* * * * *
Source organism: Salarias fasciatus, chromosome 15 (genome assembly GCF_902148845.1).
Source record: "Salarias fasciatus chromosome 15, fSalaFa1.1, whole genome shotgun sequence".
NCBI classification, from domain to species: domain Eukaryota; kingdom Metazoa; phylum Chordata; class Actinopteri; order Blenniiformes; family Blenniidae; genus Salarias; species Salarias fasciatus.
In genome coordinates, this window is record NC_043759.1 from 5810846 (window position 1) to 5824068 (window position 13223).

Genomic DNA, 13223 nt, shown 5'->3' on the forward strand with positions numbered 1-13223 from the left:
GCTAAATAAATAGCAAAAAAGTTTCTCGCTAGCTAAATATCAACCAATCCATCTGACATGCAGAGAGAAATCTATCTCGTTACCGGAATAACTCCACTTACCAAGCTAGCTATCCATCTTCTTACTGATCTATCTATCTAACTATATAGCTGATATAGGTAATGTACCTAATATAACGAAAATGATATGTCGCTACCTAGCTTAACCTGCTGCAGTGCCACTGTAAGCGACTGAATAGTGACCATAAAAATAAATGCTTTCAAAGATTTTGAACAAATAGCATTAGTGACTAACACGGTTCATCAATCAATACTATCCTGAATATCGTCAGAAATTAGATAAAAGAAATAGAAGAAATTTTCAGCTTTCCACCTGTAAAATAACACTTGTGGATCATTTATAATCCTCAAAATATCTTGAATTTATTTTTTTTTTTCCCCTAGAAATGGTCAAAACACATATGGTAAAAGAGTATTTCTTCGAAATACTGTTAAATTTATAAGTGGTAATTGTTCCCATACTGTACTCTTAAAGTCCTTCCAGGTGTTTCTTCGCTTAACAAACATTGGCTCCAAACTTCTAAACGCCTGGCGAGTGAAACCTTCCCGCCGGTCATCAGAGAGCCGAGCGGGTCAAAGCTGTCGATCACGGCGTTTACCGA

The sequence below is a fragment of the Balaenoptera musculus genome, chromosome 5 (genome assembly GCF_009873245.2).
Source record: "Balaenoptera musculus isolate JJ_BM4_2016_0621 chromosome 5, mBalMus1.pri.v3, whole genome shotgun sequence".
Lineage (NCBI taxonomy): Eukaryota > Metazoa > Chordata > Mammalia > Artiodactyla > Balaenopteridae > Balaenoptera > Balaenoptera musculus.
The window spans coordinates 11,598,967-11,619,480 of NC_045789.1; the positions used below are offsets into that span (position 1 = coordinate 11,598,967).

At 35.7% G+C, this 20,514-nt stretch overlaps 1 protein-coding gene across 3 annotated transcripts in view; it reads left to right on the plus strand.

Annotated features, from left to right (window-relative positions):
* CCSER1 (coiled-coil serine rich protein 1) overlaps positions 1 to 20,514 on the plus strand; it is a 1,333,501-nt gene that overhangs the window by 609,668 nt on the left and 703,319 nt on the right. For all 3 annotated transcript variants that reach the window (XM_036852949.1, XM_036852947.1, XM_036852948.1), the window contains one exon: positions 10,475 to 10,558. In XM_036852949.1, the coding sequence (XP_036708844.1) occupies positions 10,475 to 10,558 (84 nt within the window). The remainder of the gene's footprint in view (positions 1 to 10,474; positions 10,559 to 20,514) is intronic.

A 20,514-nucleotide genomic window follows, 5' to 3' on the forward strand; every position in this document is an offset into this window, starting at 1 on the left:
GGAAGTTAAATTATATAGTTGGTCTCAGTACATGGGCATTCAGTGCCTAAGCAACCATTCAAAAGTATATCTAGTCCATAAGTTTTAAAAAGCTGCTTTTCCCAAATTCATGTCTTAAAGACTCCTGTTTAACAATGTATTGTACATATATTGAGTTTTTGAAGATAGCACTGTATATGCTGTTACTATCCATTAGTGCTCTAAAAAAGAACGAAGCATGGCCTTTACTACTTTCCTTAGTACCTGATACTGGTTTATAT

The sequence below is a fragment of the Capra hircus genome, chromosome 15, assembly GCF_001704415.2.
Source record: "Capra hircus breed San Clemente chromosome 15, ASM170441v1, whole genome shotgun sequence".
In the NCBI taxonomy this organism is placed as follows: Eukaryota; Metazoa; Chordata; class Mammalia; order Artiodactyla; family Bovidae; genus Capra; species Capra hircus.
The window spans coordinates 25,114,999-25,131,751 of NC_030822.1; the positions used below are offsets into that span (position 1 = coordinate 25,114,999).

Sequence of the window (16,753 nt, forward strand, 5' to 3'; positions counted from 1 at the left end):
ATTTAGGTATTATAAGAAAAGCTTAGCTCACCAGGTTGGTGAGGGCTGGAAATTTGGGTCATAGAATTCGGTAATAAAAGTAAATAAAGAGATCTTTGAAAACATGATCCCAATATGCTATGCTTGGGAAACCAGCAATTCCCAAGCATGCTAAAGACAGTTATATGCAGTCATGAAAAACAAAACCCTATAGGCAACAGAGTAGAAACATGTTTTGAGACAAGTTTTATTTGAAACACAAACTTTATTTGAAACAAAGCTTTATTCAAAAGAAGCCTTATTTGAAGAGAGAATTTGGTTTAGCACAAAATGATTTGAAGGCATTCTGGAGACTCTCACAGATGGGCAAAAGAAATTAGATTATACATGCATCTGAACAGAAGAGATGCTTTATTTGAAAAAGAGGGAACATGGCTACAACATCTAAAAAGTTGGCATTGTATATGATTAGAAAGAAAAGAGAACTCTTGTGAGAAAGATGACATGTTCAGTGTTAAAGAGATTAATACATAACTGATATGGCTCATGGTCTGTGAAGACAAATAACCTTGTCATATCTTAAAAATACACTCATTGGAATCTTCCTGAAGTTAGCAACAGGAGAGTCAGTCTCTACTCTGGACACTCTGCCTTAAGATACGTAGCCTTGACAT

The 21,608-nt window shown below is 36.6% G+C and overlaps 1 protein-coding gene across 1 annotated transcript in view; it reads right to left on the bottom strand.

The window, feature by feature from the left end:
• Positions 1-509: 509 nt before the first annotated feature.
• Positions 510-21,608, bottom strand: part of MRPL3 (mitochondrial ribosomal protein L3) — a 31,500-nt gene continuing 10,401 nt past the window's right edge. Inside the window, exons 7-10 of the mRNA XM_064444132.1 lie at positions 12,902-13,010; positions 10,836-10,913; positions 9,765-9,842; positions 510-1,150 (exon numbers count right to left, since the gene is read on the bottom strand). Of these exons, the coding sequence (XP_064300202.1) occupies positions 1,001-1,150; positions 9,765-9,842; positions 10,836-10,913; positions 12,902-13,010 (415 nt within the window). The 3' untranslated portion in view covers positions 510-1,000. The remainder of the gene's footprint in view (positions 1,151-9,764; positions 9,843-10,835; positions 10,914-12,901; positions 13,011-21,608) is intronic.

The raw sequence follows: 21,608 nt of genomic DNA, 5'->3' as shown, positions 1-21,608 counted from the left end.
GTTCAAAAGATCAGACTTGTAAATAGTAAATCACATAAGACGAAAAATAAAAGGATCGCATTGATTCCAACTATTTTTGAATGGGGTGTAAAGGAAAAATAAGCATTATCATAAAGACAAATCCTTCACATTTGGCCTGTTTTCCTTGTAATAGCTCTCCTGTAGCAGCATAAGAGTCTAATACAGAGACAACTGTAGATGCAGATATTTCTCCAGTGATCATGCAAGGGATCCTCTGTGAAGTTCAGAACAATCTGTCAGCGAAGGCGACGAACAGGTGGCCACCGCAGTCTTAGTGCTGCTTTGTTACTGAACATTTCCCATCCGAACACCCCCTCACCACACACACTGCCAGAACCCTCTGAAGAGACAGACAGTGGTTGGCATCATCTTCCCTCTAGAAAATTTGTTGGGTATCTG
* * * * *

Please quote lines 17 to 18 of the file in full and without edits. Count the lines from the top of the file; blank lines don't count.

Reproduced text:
Source record: "Capra hircus breed San Clemente chromosome 15, ASM170441v1, whole genome shotgun sequence".
In the NCBI taxonomy this organism is placed as follows: Eukaryota; Metazoa; Chordata; class Mammalia; order Artiodactyla; family Bovidae; genus Capra; species Capra hircus.